Bruins Notebook: What can Karson Kuhlman bring to Bruins’ bottom-six?

(Photo by Maddie Meyer/Getty Images)

LOS ANGELES — The Bruins were in need of an extra skater ahead of their five-game, 10-day road trip, but Bruce Cassidy was quick to note on Tuesday that the team wasn’t necessarily looking for the best player available for a stint up with the big club.

Rather, he was looking for the right player. (Can’t help but throw a Miracle reference in there, eh?)

“We’ll see tonight after the game, what’s our best fit going forward for the road trip,” Cassidy said ahead of Tuesday’s win over Chicago. “If we go the offensive route, the guys that are scoring down there, maybe a solid, defensive player if we decide to say that we want to go down that route. It could be anybody down there. Usually, it’s the most deserving guy, but in this case, we may be a little more lineup specific.”

Obviously, a player down in Providence wasn’t going to pick up the scoring slack as David Pastrnak recovers from thumb surgery, but Boston did have options if it was looking for a spark up front, including Ryan Donato — who has tallied 12 points over 15 games with the Baby B’s.

But rather than opting for offense, it looks as though Boston will roll with a prospect with a more rounded-out game — giving the club’s depth a versatile option to slot into a third line that still hasn’t gained any steam this season.

Boston announced Wednesday morning that it has recalled forward Karson Kuhlman up from Providence, with the 23-year-old center earning his first call-up to the NHL after a promising first season of pro hockey.

While Kuhlman will serve as an extra skater for the trip, it seems likely that the Esko, Minnesota native should get a spin in one of Boston’s tilts on the West Coast. Kuhlman could slot in at the pivot for Trent Frederic on that third line, while David Backes has usually sat out the second leg of back-to-back slates, opening up another spot for Kuhlman to contribute with Boston set to play the Ducks on Friday and Kings on Saturday.

Kuhlman wasn’t drafted by Boston, but the center has seen his stock rise since inking a two-year contract with the Bruins back on April 10, 2018. The deal came right off the heels of Kuhlman helping Minnesota-Duluth capture an NCAA championship, with Kuhlman — the captain of the Bulldogs —  earning 2018 NCAA Tournament MVP after tallying a goal and an assist in the team’s 2-1 victory over Notre Dame in the title game.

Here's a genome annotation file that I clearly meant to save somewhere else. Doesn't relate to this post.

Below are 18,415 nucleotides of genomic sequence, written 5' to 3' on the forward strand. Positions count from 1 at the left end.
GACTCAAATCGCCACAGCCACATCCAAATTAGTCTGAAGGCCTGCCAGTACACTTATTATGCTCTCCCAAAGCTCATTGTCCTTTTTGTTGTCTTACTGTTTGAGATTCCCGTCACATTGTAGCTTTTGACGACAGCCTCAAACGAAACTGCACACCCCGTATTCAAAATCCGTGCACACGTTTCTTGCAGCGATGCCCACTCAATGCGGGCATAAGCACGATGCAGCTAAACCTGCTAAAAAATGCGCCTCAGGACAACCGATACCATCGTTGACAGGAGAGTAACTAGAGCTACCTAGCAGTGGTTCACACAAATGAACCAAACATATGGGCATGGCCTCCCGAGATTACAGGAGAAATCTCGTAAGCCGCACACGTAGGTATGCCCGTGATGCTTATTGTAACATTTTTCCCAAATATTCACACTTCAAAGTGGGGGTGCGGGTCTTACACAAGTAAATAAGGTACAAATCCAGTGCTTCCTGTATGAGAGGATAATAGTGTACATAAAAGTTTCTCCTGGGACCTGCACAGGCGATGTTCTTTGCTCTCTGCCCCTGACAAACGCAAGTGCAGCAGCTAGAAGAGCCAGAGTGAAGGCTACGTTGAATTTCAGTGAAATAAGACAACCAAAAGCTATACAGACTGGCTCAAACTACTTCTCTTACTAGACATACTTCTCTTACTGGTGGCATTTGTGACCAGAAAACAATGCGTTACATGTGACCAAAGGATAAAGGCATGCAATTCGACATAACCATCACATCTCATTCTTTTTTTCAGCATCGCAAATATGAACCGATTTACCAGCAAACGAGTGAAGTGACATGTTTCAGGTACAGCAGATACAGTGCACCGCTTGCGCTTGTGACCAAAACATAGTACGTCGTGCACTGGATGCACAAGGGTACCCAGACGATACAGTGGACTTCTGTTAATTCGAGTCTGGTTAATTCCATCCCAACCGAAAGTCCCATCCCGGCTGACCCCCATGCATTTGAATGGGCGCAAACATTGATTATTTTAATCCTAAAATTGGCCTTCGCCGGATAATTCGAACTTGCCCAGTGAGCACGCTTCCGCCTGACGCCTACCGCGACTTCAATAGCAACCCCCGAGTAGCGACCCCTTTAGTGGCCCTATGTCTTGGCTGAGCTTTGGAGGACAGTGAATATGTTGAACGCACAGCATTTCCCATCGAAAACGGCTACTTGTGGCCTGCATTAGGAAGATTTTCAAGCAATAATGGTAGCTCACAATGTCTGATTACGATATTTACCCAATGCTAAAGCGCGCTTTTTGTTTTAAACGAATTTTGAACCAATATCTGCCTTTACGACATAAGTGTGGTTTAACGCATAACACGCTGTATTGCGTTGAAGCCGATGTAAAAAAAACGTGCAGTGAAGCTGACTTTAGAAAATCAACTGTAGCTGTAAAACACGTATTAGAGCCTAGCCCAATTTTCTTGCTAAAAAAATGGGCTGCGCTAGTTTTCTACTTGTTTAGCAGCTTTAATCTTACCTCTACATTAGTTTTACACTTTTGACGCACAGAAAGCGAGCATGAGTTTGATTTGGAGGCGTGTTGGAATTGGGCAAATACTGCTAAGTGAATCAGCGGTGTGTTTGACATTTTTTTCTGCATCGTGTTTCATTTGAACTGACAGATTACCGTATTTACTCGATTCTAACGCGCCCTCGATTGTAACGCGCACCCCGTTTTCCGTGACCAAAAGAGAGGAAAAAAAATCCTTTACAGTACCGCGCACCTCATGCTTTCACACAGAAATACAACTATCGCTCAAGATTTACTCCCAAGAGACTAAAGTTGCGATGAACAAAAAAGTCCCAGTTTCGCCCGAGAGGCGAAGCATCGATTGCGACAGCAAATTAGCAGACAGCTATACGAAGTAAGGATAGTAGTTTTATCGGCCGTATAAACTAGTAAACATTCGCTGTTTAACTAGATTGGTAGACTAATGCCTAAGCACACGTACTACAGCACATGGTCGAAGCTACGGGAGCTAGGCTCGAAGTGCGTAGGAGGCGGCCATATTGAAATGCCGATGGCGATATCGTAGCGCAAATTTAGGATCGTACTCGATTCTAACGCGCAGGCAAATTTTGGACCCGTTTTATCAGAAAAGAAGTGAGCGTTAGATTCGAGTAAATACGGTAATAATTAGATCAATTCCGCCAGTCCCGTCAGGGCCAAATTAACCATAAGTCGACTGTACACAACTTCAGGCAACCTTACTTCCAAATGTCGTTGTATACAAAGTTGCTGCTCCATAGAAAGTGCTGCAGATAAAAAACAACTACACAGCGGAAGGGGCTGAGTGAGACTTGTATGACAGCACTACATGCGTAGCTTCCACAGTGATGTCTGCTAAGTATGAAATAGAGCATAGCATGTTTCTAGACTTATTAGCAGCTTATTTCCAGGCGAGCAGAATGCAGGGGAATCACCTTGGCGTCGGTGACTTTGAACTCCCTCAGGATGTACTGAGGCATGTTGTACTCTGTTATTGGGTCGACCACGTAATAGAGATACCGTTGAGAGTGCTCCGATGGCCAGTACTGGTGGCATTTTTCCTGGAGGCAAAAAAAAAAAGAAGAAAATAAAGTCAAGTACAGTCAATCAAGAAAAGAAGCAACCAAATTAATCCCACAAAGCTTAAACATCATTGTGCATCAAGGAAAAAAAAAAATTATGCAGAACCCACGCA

Kuhlman hasn’t lost a step in his first foray into pro hockey, tallying 12 goals and adding 13 assists over 50 games with Providence, posting a plus-22 rating along the way.

The hard-nosed, two-way center stood out during Boston’s Development Camp back in June — validating the high expectations that Bruins Director of Player Development, Jamie Langenbrunner, placed upon the forward after signing with the team.

“He’s a kid that I’ve personally been tracking for a while,” Langenbrunner said during Dev Camp. “He’s from my area [in Minnesota], I’ve known him for a long time. One: his attention to detail. He’s a kid that plays a pro-style game in the way he positions himself, uses his body, gets pucks out on walls. He’s a winner. He’s been on a national championship, captain at Minnesota-Duluth, was in the finals the year before, had great playoffs.

“Came into Providence at the end of the year and was a good player there. He chipped in right away, put up some points and looked like a pro as a guy stepping in. He’s a good guy that helps your team. Character kid, when I asked him to come to Development Camp he said, ‘Absolutely.’ He wanted to be here. That’s what you want on your team and he’s going to push guys to be better.”

Kuhlman, whom Cassidy labeled as a “Swiss Army Knife” during the preseason, could function as Joakim Nordstrom 2.0 on that bottom-six if given a chance to play — solidifying a third line that may not generate too much tangible scoring in the offensive zone, but won’t be a liability down the other end of the sheet as well.

Perhaps it’s not the most exciting name to join Boston’s ranks this season, but Kuhlman plays a hard, physical game — and if Boston continues to get the level of production it’s received from its Marchand-Bergeron-Heinen line, they can afford to sacrifice some scoring potential in the lower levels of its lineup, so long as both the third and fourth lines keep buzzing and possess the puck.

B’s jumping into the rental market?